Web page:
Maryia Sadouskaya-Komlach, a Poland-based journalist and press freedom advocate and a native of Belarus, told CPJ via a messaging app that she doubted that explanation.
“The newspapers wanted to print a white-red-white flag that became a symbol of anti-Lukashenko protests. On the same day, the same printing house was able to print another, state newspaper, that had an interview with a pro-Lukashenko singer,” she said.
In the wake of the shutdown, Galeznik said the paper’s PDF version skyrocketed in popularity, selling more than 50 times its normal amount. Eventually, the paper was able to find a printer in Russia and sell newspapers at private and state-owned kiosks in Belarus.
But now the newspaper is under renewed scrutiny; on August 26, the Committee of State Control and the state tax service sent inspectors to its offices, according to reports, which said inspectors will stick around until October 10.
Other independent newspapers have had similar experiences: Narodnaya Volya, Svobodnye Novosti Plus, and BelGazeta were blocked from the state publishing house, according to media reports and BAJ. Narodnaya Volya tried to print in Russia and deliver the paper in Belarus, but the state postal service BelPoshta did not distribute it inside the country, according to BAJ and media reports.
CPJ phoned and emailed the state printing house, but nobody picked up the phone or responded.
3. Websites blocked and the internet turned off
Since August 9, websites for some of the largest news outlets are no longer accessible in Belarus as dozens of sites have been blocked, according to news reports. They include: Belsat, an independent broadcaster; Euroradio, a Poland-based radio station; Radio Free Europe/Radio Liberty, known locally as Radio Svaboda, a U.S. Congress-funded broadcaster; and Mediazona-Belarus, the Belarus project of an independent Russian outlet that reports on the press. Users have also reported difficulties accessing YouTube, as well as messaging platforms such as Viber and email service ProtonMail, according to media reports.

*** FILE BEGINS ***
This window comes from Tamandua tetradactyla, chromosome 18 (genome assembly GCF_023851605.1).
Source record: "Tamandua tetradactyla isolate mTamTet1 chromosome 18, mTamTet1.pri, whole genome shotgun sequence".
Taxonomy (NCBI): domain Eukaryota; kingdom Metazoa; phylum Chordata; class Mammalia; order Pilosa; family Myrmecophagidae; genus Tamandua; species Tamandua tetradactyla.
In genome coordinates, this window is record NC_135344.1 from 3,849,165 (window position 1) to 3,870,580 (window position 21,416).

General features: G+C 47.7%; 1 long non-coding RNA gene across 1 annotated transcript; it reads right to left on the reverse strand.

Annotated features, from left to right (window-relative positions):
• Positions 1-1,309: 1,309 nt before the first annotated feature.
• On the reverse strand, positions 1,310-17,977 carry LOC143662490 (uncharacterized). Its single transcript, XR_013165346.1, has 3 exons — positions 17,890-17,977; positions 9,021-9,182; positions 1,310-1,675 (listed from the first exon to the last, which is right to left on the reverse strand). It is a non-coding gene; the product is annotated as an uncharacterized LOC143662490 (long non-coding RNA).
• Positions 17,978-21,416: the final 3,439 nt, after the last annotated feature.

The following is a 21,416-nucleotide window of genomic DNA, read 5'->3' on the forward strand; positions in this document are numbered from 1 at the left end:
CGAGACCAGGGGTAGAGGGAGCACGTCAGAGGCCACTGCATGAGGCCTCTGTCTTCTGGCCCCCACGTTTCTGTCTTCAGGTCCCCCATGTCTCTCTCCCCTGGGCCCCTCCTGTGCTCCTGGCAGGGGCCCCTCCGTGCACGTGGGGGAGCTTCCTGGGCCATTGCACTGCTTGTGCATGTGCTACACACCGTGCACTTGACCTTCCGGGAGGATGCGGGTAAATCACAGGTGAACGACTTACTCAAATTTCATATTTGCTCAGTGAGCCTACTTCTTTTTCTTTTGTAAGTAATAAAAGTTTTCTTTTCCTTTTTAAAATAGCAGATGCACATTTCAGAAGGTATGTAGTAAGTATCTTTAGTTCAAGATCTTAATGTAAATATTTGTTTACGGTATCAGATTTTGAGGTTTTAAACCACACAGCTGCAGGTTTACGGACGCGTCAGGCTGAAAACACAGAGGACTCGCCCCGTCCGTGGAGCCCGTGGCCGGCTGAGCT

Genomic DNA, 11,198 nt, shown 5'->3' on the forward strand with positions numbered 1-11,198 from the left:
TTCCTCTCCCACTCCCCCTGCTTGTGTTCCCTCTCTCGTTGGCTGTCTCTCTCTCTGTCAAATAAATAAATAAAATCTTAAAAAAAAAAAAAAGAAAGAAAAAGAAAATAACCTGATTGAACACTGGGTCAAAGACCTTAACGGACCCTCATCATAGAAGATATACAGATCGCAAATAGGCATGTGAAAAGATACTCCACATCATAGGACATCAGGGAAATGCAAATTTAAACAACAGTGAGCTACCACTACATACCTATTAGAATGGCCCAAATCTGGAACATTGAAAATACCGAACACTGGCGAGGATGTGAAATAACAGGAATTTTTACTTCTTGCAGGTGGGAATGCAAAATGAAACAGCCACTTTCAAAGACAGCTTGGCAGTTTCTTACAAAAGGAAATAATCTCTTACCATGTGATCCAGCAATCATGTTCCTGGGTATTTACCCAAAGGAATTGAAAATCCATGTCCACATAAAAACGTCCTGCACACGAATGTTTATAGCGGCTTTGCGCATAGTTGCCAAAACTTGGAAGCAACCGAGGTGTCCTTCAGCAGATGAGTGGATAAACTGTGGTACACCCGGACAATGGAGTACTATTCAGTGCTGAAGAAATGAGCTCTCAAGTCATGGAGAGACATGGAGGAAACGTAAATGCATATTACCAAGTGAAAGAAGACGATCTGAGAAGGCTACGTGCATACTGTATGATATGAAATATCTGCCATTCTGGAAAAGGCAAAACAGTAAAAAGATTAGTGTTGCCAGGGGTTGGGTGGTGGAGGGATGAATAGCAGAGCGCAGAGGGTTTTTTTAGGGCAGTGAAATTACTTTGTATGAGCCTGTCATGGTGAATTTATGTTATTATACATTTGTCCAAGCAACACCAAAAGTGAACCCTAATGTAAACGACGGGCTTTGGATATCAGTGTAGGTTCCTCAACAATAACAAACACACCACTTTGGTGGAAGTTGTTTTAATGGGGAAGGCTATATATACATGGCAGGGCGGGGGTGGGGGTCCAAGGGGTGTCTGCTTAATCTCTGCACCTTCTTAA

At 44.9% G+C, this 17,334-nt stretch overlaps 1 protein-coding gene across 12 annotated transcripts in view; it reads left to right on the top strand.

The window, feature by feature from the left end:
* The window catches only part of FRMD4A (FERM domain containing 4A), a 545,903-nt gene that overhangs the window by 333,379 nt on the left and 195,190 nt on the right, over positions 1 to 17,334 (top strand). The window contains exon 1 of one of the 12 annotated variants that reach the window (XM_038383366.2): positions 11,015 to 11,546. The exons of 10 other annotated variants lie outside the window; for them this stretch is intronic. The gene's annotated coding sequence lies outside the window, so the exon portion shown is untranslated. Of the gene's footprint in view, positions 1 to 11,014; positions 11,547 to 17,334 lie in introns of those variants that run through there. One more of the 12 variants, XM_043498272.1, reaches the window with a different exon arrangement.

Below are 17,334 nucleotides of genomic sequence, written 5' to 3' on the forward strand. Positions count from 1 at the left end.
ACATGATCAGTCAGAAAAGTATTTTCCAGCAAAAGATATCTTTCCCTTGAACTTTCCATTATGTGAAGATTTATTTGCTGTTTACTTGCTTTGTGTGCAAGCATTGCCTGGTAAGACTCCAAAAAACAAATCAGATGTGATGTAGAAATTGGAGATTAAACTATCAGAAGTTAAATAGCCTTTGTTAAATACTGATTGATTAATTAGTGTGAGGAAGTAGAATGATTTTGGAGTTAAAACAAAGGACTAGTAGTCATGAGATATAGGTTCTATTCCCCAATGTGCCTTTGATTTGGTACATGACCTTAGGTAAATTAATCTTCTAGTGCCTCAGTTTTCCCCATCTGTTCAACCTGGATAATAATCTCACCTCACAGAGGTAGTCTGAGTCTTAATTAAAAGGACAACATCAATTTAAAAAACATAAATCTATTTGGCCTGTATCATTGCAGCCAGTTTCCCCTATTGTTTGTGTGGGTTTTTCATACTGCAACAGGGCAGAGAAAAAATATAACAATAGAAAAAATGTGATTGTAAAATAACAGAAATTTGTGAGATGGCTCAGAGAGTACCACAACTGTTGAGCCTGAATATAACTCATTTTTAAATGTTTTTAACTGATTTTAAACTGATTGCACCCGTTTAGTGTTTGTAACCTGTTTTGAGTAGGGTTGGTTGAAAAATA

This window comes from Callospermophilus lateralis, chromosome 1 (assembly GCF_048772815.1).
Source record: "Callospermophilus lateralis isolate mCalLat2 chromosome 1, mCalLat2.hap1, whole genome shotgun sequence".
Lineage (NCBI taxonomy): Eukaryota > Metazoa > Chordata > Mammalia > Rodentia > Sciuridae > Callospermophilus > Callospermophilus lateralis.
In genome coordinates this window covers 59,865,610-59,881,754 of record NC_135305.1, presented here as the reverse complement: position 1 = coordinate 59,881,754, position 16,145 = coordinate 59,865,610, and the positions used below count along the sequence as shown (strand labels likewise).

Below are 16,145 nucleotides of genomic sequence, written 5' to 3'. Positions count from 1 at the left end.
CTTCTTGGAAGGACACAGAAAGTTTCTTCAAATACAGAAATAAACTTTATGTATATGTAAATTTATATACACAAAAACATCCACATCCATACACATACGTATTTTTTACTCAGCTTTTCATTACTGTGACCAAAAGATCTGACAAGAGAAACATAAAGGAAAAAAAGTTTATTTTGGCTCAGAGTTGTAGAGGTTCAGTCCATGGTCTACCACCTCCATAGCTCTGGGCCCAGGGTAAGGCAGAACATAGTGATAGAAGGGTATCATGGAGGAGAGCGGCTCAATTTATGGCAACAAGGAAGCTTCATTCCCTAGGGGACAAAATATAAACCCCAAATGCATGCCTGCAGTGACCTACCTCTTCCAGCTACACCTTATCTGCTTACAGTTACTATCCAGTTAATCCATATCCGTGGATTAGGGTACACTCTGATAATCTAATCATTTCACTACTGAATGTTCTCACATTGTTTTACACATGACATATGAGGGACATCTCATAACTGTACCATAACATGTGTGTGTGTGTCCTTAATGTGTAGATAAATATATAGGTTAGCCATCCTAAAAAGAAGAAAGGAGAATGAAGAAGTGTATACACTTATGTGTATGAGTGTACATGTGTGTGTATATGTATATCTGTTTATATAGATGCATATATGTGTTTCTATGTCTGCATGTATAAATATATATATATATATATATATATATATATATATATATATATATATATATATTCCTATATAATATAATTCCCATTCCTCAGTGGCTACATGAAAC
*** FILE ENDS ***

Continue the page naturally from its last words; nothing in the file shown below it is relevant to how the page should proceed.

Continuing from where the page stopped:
Lukashenko is blaming outside forces. On August 10, he said the internet was being “blocked from abroad in order to cause discontent among the people” and added that his “specialists are trying to figure out where this blocking was initiated,” according to state news agency BelTa.
In the meantime, many online media outlets have switched to the messaging app Telegram to share news and information and coordinate activities. Telegram founder Pavel Durov announced August 10 on Twitter that the platform had deployed an “anti-censorship tool” in the country but “the connection is still very unstable as internet is at times shut off completely in the country.”
Indeed, there have been reports of full internet shutdowns. From August 26 to 27 mobile operators shut down internet connections per government orders, human rights media outlet Charter 97 reported. The internet was only reinstated after protests at Nezalezhnastsi and Svaboda squares in Minsk were dispersed, according to reports.
CPJ’s calls and emails to the information ministry’s main department and the department that oversees internet-based media outlets went unanswered. CPJ also emailed Belarus’s National Computer Emergency Response Team, an agency that tracks network attacks in the country, but did not receive a reply.
4. The rise of radio as an alternative
With print outlets and websites struggling to publish, Belarusians are relying on the radio for news. Radio Svaboda, which broadcasted via the internet until it was blocked, resumed its broadcast on medium waves on August 12, according to reports. And on August 21, Polish public broadcaster Polish Radio S.A. announced the launch of long-wave broadcasts for Belarus three times a day and described it as a “support for the Belarusian people in these difficult times, [a] gesture of solidarity in the form of reliable and truthful information.”
CPJ’s Russia and Belarus correspondent Valentinas Mite contributed to this report from Vilnius, Lithuania.